Saturday, 18 October 2014

Archie, The Armchair Detective

The classical detective story has always been an unusually genre conscious branch of literature. Even the more straight faced versions are likely to be a little like parody in their readiness to make knowing references to the conventions of the genre. Japanese detective stories are if anything more self conscious than English and American ones. 安楽椅子探偵アーチー (anraku isu tantei āchī, Archie, The Armchair Detective, 2003) by MATSUO Yumi (松尾由美) makes reference already in its title to a convention of classic detective stories, the detective who solves puzzles by intellect alone, without visiting the crime scene, using only the evidence brought to him by others. The name Archie in the title will remind readers of the most famous armchair detective series, Rex Stout's Nero Wolfe books, in which Archie Goodwin is the sedentary Wolfe's more active assistant. The Archie in this book, however, is the armchair detective. More than that, he's an actual armchair, solving mysteries brought to him by his eleven year old owner, Mamoru (衛).

Mamoru bought the old armchair with the birthday money given him to buy a computer console, after noticing that the sound of breathing seemed to be coming from it. Having found that Archie is actually sentient, Mamoru mostly sits in a different chair facing him and discusses problems with him. He gives him the name Archie, since he cannot very well address him as "Chair", using the first two syllables of the English word "armchair" (you may be thinking that there's no "chi" in "chair": there is, if you write it in Japanese letters).

The mysteries that Archie solves generally belong to the genre known as 日常の謎, puzzles of everyday life, minor mysteries involving no major crime. There are four more or less independent stories, with some development carried over from one to the other. In the first, the bag that a fellow schoolboy had been making in crafts is vandalised, cut in half, so that the head of the octopus bodied alien he had painted on it is missing. In addition two teachers had been in the room that any vandal would have to pass through, and had seen nothing. Mamoru's friend, NOYAMA Fusa (野山芙紗), a detective story enthusiast, indentifies the case as a "locked room" mystery and a "headless corpse" problem. Detective story fans are often characters in Japanese detective stories, a consequence of the genre consciousness I mentioned earlier. The second story involves another impossible theft, the theft of a flower from the corsage of a young violinist. The third has Mamoru and Fusa investigating what looks like a secret message, chalk underlining of certain letters on a notice in the foreign graveyard in Yokohama, where the stories are set. The fourth breaks out of the pattern with a mystery rooted in Archie's past in wartime Shanghai. This adds elements of historical fiction and science fiction spy story, which is perhaps a bit much for a book that was already combining detective story and fantasy.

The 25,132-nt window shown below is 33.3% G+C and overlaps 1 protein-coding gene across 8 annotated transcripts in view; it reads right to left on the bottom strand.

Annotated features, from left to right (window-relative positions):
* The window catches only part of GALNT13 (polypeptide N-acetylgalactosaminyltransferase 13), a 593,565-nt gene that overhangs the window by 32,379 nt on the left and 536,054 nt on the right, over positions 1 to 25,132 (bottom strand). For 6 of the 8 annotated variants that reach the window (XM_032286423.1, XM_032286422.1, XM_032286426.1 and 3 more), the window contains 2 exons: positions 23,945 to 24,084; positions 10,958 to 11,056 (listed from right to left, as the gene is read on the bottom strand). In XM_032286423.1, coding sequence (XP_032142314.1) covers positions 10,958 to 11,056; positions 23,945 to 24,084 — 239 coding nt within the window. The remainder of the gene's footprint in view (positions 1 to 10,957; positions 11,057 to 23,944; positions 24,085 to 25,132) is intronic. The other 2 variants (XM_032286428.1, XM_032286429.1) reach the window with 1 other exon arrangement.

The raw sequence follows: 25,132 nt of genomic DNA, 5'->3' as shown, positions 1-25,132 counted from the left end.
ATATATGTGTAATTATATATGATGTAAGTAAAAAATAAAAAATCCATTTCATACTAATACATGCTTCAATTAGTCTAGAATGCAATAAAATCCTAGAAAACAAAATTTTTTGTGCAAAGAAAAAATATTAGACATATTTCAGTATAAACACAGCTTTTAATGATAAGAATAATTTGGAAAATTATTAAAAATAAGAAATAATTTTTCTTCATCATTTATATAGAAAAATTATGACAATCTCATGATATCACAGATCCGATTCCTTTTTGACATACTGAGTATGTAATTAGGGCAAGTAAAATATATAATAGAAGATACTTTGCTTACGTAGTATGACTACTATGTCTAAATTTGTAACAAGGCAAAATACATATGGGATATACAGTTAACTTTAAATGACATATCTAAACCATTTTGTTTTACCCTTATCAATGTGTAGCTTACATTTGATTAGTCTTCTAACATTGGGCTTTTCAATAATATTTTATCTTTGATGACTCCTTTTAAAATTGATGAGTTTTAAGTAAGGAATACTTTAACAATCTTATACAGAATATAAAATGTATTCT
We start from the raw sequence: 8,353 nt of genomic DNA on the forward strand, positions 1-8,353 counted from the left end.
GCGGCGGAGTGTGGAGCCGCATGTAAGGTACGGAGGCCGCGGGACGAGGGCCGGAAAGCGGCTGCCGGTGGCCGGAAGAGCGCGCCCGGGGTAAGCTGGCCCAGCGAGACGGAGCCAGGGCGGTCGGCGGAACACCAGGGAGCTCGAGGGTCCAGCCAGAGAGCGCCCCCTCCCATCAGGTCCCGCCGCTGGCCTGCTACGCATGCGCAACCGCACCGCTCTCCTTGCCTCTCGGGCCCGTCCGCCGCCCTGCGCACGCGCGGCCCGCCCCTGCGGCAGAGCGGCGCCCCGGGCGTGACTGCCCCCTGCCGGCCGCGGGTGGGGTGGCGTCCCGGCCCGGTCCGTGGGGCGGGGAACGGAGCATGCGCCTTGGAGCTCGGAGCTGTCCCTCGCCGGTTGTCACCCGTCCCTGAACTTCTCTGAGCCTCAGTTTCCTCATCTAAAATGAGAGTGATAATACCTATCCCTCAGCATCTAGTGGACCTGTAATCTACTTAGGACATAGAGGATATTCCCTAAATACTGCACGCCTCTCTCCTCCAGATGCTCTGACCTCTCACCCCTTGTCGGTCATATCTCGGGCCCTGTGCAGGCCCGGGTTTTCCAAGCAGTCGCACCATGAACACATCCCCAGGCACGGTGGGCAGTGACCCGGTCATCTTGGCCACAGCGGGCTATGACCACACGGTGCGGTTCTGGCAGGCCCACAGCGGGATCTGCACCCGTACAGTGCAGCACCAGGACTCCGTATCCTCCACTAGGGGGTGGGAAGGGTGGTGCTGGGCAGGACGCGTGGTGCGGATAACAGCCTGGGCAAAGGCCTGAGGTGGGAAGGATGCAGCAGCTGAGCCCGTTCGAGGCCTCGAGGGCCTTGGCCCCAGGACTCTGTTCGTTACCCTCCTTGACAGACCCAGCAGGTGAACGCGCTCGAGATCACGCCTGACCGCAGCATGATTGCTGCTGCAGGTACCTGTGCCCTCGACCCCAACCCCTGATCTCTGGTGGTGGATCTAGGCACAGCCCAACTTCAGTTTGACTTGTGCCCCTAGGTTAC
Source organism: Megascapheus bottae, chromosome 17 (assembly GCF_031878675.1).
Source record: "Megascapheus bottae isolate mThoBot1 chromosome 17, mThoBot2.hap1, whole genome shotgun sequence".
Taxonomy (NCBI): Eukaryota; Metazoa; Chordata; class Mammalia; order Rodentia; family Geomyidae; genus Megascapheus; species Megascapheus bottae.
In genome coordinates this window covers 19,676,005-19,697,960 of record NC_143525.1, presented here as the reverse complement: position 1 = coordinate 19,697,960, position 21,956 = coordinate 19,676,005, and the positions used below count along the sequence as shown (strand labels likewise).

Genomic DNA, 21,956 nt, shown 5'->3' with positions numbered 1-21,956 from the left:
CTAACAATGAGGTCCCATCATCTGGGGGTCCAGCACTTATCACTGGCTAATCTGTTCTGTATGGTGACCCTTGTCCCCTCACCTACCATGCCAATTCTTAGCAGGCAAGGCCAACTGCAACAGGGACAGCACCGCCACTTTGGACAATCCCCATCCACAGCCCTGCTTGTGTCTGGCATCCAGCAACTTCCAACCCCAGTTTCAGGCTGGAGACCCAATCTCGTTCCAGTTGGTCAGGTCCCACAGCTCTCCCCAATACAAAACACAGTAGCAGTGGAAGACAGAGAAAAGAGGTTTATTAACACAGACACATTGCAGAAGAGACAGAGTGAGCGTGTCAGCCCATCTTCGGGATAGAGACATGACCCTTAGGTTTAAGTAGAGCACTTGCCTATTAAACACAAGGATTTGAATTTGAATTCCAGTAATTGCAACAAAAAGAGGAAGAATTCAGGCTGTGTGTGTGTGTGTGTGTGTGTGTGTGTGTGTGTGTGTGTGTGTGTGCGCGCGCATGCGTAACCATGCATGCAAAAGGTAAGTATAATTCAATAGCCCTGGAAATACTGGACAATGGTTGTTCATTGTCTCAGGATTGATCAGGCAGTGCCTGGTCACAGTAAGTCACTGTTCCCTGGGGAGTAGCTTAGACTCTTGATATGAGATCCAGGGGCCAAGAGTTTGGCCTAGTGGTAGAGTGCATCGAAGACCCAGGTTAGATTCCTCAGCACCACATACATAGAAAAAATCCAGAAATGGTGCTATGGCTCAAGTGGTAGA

Sunday, 5 October 2014

Moebius Murder

メビウスの殺人 (mebius no satsujin, Moebius Murder, 1990) is the only book I've read by ABIKO Takemaru (我孫子 武丸, born 1962). It's a bit unfortunate that it's actually the third and last in a series.

HAYAMI Kyouzou (速水恭三) is a Tokyo policeman, his younger brother Shinji (慎二) runs a café, helped by their younger sister Ichio (一郎). The names are unusual: I imagine that there's some joke in them that I'd understand if I'd read the first book. Kyouzou is a little bit a figure of fun, serious, but intellectually lazy, tending to take the easiest explanation for any oddity he comes across in an investigation. Unlike Kyouzou, Shinji and Ichio are both fans of detective fiction and relate their discussions of the case to the patterns found in classic mysteries. Ichio wants things to be interesting and tends to favour fantastic explanations. Shinji too treats deductions as a game, but one he takes seriously.

The case here is a serial murder case; and Abiko is already playing with us in the very partial list of characters at the start of the book, which includes the name of the killer SHIINA Toshio (椎名俊夫). We follow Toshio in alternate sections; and it becomes clear that he is not alone. He seems to be playing some kind of game with an unknown figure that he met online, whom he only knows by the name Cat o' Nine Tails. What we don't understand is what the plan behind it all is. What links the various apparently unconnected victims? What do the pair of numbers that Toshio leaves by his victims mean?

Readers familiar with classic mystery will by now have guessed that this is a novel referencing Ellery Queen, particularly, but not exclusively, Cat of Many Tails (1949). As in that book, we have a hunt for a missing link and a depiction of a city reacting to a serial killer. The latter is a lot weaker here than my memory of what Ellery Queen did, partly because Abiko works a lot more with humour. The jokes are not always especially funny and they tend to undermine any tension in the story. The most interesting depiction is of online life in 1990, surprisingly modern in some respects, curiously different in others.

The heart of the story is an interesting game of wits between murderer and investigators. Parts of the puzzle are very satisfactory. As to the solution at the end, I liked it in one sense. I had considered the identity of the Toshio's online friend (given the small cast, there are not that many red herrings, and it would have been irritating if it had turned out to be one of them); but the motivation of this character, which I hadn't considered, made a good story, I thought. On the other hand, this last part is at best hinted, not fully clued.